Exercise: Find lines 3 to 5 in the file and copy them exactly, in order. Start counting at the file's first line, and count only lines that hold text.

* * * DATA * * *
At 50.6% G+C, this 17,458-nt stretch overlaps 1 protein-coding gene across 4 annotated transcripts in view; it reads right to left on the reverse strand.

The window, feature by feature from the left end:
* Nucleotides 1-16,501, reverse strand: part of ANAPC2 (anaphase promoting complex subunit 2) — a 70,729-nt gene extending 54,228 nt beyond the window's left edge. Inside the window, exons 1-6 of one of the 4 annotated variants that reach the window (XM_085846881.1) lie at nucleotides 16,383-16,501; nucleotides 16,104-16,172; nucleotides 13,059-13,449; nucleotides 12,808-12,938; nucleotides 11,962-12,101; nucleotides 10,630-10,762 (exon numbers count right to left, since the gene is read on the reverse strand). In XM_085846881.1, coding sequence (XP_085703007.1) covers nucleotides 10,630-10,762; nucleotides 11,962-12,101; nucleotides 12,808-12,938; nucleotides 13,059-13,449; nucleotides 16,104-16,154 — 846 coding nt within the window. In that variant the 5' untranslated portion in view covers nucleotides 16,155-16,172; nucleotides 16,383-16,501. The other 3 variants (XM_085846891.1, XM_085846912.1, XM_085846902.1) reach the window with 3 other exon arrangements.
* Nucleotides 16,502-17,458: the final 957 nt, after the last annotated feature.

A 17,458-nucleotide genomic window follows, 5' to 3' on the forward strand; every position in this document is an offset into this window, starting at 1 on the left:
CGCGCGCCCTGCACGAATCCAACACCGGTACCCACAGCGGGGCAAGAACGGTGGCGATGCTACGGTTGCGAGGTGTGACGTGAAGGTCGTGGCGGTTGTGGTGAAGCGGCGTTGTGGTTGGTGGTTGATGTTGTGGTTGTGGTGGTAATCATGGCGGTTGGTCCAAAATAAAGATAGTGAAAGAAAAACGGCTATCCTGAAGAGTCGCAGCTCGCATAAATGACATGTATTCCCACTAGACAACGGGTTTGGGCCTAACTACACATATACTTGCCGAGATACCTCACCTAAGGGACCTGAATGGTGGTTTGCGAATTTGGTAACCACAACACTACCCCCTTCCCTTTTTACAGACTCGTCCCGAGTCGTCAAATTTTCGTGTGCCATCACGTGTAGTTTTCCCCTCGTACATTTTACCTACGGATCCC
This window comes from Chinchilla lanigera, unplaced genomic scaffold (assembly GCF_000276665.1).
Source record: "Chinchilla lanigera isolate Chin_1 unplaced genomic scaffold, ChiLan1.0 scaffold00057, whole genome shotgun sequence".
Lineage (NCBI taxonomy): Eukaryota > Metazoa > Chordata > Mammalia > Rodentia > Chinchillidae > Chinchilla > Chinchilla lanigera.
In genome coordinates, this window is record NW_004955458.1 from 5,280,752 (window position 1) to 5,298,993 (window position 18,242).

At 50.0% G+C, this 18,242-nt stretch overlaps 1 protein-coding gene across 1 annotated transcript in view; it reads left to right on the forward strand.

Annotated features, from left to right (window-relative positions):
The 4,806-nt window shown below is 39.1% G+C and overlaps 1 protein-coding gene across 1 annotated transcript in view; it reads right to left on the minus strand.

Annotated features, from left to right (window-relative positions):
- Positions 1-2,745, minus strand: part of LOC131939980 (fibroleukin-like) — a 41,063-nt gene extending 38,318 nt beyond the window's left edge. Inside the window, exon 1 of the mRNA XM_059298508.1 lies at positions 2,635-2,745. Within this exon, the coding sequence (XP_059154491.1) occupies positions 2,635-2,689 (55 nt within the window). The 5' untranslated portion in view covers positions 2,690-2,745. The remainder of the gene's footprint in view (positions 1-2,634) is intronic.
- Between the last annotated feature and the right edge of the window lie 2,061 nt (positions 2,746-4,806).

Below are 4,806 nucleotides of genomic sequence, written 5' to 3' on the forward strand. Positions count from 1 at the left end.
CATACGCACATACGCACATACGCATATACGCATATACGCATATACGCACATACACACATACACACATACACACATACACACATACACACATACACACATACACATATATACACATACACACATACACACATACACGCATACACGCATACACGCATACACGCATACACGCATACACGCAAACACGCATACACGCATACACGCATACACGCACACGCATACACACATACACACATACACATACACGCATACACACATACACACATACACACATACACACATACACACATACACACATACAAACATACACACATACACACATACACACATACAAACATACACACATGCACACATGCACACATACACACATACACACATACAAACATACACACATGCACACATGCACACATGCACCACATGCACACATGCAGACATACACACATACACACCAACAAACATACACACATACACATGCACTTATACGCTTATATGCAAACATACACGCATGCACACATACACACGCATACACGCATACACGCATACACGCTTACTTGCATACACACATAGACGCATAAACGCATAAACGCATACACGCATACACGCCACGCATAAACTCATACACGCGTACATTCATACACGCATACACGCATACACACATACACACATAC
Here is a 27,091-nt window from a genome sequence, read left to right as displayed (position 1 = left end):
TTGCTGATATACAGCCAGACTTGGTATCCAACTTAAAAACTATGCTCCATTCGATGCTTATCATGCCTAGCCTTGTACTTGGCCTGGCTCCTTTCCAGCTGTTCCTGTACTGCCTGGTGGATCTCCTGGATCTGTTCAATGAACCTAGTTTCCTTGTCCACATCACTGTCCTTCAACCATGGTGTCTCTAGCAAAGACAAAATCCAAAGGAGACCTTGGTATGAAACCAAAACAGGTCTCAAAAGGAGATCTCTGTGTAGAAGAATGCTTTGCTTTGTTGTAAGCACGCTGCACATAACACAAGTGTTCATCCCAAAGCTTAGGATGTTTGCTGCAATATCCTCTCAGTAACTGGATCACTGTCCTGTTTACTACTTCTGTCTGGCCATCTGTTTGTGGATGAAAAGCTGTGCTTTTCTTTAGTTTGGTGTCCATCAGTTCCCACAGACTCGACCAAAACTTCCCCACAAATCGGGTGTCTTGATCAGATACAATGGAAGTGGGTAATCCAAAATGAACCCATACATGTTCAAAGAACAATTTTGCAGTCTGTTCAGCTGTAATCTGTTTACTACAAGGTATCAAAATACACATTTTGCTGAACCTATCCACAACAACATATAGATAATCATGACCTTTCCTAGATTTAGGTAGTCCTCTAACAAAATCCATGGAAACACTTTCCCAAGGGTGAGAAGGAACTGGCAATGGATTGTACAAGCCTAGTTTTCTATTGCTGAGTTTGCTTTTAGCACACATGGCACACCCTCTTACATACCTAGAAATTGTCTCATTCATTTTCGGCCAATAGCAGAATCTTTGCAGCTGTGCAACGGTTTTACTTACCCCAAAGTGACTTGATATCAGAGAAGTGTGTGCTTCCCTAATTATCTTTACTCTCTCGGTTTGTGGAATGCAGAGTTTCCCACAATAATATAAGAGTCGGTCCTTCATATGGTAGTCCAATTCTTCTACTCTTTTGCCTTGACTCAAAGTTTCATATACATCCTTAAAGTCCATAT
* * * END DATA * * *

* Nucleotides 1-16,501, reverse strand: part of ANAPC2 (anaphase promoting complex subunit 2) — a 70,729-nt gene extending 54,228 nt beyond the window's left edge. Inside the window, exons 1-6 of one of the 4 annotated variants that reach the window (XM_085846881.1) lie at nucleotides 16,383-16,501; nucleotides 16,104-16,172; nucleotides 13,059-13,449; nucleotides 12,808-12,938; nucleotides 11,962-12,101; nucleotides 10,630-10,762 (exon numbers count right to left, since the gene is read on the reverse strand). In XM_085846881.1, coding sequence (XP_085703007.1) covers nucleotides 10,630-10,762; nucleotides 11,962-12,101; nucleotides 12,808-12,938; nucleotides 13,059-13,449; nucleotides 16,104-16,154 — 846 coding nt within the window. In that variant the 5' untranslated portion in view covers nucleotides 16,155-16,172; nucleotides 16,383-16,501. The other 3 variants (XM_085846891.1, XM_085846912.1, XM_085846902.1) reach the window with 3 other exon arrangements.
* Nucleotides 16,502-17,458: the final 957 nt, after the last annotated feature.

A 17,458-nucleotide genomic window follows, 5' to 3' on the forward strand; every position in this document is an offset into this window, starting at 1 on the left: